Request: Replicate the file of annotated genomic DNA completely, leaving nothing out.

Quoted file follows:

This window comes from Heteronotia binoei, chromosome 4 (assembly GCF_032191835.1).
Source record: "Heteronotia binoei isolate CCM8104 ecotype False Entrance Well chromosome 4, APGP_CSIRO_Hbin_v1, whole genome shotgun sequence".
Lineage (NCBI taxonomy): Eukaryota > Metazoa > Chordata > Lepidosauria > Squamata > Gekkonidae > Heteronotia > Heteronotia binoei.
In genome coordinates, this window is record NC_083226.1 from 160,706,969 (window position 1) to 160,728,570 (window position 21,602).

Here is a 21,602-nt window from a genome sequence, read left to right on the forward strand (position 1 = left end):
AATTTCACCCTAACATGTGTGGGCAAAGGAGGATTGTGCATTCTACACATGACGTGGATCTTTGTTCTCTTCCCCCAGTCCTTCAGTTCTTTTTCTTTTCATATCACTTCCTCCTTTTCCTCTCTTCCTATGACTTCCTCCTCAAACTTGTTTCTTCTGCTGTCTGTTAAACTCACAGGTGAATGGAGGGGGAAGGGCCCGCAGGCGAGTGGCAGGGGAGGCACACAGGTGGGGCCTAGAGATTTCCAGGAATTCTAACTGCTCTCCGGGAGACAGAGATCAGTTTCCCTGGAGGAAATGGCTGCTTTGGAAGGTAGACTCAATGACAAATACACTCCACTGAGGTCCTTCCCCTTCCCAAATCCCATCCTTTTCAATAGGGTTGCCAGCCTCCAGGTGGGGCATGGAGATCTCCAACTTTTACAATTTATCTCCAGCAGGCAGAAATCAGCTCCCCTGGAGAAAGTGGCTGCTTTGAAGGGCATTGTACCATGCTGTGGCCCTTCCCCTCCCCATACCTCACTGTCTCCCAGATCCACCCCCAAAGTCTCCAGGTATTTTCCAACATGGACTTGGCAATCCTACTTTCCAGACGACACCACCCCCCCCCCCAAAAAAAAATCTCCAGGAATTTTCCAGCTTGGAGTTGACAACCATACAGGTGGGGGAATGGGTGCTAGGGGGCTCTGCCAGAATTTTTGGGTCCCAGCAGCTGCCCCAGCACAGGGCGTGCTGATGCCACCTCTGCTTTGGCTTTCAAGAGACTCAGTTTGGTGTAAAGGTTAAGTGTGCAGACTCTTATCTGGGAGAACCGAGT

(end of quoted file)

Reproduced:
This window comes from Heteronotia binoei, chromosome 4 (assembly GCF_032191835.1).
Source record: "Heteronotia binoei isolate CCM8104 ecotype False Entrance Well chromosome 4, APGP_CSIRO_Hbin_v1, whole genome shotgun sequence".
Lineage (NCBI taxonomy): Eukaryota > Metazoa > Chordata > Lepidosauria > Squamata > Gekkonidae > Heteronotia > Heteronotia binoei.
In genome coordinates, this window is record NC_083226.1 from 160,706,969 (window position 1) to 160,728,570 (window position 21,602).

Here is a 21,602-nt window from a genome sequence, read left to right on the forward strand (position 1 = left end):
AATTTCACCCTAACATGTGTGGGCAAAGGAGGATTGTGCATTCTACACATGACGTGGATCTTTGTTCTCTTCCCCCAGTCCTTCAGTTCTTTTTCTTTTCATATCACTTCCTCCTTTTCCTCTCTTCCTATGACTTCCTCCTCAAACTTGTTTCTTCTGCTGTCTGTTAAACTCACAGGTGAATGGAGGGGGAAGGGCCCGCAGGCGAGTGGCAGGGGAGGCACACAGGTGGGGCCTAGAGATTTCCAGGAATTCTAACTGCTCTCCGGGAGACAGAGATCAGTTTCCCTGGAGGAAATGGCTGCTTTGGAAGGTAGACTCAATGACAAATACACTCCACTGAGGTCCTTCCCCTTCCCAAATCCCATCCTTTTCAATAGGGTTGCCAGCCTCCAGGTGGGGCATGGAGATCTCCAACTTTTACAATTTATCTCCAGCAGGCAGAAATCAGCTCCCCTGGAGAAAGTGGCTGCTTTGAAGGGCATTGTACCATGCTGTGGCCCTTCCCCTCCCCATACCTCACTGTCTCCCAGATCCACCCCCAAAGTCTCCAGGTATTTTCCAACATGGACTTGGCAATCCTACTTTCCAGACGACACCACCCCCCCCCCCAAAAAAAAATCTCCAGGAATTTTCCAGCTTGGAGTTGACAACCATACAGGTGGGGGAATGGGTGCTAGGGGGCTCTGCCAGAATTTTTGGGTCCCAGCAGCTGCCCCAGCACAGGGCGTGCTGATGCCACCTCTGCTTTGGCTTTCAAGAGACTCAGTTTGGTGTAAAGGTTAAGTGTGCAGACTCTTATCTGGGAGAACCGAGT